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Did You Know?
In Did You Know? the National Geographic magazine team shares extra information we gathered to expand your knowledge of our featured subjects.

Seventh-day Adventists are known for living long, healthy lives. One famous follower of Adventism was Dr. John Harvey Kellogg. In the late 1800s the doctor took over operations at the Battle Creek, Michigan, sanitarium, a Seventh-day Adventist holistic healing center. (Kellogg eventually left the Adventist Church due to doctrinal and administrative differences.)

At the sanitarium Kellogg promoted a vegetarian diet, claiming that since humans and primates had similar digestive tracts, people should follow a natural diet rich in fruits, vegetables, nuts, and grains. Kellogg concocted healthy alternatives to vary the menu for patients. Kellogg found that by steaming—rather than grinding—wheat and putting it through rollers, he could make wheat flakes. He served these flakes to patients as a ready-to-eat breakfast cereal. Another favorite among the patients was Kellogg's mixture of oatmeal and cornmeal together, which he baked into a biscuit and then ground into bits. He called it granola.

The popularity of these breakfast foods soon transformed Battle Creek. Copycat cereal manufacturers popped up overnight, and the town became the birthplace of the cereal industry. Kellogg's more business-minded brother, W. K. Kellogg, had assisted John Harvey with odd jobs at the sanitarium. W. K. wanted to mass market the flaked foods, but his older brother preferred to keep production on a smaller scale. W. K. went on to create the Kellogg company, which today markets corn flakes and many other brands of cereals (with sugar added).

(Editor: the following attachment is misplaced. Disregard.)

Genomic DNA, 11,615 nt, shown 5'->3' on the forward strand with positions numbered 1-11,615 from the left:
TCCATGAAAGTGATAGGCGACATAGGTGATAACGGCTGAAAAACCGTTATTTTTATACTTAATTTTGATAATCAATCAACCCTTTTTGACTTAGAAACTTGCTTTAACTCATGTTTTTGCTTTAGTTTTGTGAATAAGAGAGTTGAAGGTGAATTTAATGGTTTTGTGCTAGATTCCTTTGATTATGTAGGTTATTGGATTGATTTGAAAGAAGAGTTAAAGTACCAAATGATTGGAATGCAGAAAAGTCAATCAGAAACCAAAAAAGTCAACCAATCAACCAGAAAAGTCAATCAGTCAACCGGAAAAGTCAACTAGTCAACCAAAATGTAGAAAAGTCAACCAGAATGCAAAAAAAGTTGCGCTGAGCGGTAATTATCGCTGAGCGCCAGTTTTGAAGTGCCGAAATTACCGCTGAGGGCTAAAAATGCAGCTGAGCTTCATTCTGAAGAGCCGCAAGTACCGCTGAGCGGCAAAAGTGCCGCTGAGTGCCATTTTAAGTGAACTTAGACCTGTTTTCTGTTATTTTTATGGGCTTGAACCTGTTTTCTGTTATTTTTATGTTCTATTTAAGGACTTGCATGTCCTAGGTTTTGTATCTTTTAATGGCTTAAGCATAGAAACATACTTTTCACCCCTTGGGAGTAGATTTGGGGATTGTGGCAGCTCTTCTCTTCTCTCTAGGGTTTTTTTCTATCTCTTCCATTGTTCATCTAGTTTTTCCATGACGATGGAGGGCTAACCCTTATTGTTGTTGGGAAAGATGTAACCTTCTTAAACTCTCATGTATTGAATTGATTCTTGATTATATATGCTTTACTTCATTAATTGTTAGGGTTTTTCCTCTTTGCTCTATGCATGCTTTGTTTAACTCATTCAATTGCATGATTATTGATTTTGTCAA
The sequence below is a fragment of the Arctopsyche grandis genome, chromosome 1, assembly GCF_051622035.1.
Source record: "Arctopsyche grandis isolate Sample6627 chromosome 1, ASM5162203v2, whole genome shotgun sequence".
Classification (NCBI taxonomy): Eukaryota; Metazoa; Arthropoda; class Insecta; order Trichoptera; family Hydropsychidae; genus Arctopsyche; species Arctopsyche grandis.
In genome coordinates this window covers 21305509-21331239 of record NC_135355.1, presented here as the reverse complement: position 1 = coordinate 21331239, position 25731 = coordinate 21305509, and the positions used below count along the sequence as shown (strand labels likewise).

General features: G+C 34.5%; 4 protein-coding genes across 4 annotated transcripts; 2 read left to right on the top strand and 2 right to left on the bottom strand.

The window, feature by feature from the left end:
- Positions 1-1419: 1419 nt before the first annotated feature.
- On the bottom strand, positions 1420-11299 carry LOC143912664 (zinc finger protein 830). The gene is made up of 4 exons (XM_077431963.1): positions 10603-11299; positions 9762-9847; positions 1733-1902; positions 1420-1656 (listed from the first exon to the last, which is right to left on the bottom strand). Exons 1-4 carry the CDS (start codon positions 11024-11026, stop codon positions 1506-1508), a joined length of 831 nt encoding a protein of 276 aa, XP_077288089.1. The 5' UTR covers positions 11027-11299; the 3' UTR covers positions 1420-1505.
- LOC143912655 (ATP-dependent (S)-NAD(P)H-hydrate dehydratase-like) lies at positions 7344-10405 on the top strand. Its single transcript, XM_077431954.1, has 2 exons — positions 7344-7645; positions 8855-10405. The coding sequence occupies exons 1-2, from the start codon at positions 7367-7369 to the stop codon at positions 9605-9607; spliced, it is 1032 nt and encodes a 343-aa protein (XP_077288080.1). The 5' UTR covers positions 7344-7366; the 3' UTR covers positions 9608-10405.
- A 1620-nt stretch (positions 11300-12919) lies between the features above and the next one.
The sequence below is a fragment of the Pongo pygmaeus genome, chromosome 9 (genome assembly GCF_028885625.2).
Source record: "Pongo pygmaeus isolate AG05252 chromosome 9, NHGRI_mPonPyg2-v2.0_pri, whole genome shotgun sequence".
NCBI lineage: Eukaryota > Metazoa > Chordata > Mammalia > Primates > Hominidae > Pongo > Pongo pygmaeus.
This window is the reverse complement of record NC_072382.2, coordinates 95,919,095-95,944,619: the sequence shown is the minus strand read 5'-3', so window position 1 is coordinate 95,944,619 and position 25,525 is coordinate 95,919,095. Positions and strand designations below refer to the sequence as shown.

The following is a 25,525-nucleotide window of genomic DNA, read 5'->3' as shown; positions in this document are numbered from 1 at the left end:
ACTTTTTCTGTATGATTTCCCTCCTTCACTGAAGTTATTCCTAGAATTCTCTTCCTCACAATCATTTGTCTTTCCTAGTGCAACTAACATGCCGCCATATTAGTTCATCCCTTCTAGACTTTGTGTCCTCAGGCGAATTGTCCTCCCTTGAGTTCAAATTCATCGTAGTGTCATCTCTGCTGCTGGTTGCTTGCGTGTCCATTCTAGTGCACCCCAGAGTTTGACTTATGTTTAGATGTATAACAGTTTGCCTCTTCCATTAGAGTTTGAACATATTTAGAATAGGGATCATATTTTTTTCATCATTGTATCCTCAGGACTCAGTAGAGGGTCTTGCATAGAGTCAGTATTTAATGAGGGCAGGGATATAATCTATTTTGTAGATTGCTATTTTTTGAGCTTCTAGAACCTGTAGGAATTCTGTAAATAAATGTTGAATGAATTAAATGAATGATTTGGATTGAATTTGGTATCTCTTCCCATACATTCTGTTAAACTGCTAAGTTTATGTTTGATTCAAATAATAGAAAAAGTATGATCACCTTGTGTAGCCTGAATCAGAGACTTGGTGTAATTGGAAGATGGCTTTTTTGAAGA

Even patients profited from John Harvey Kellogg's nutritional advice. C. W. Post, an inventor, had been admitted for an upset stomach. Post liked the cereal-based coffee substitute served at the sanitarium so much that after he left, he tried to convince Kellogg to partner with him and sell a coffee substitute to the public. Kellogg declined. Post moved ahead on his project, sold the coffee alternative, and became a multimillionaire. Today his Post cereal company is also known for its Grape Nuts and Post Toasties, among other products.

—Christy Ullrich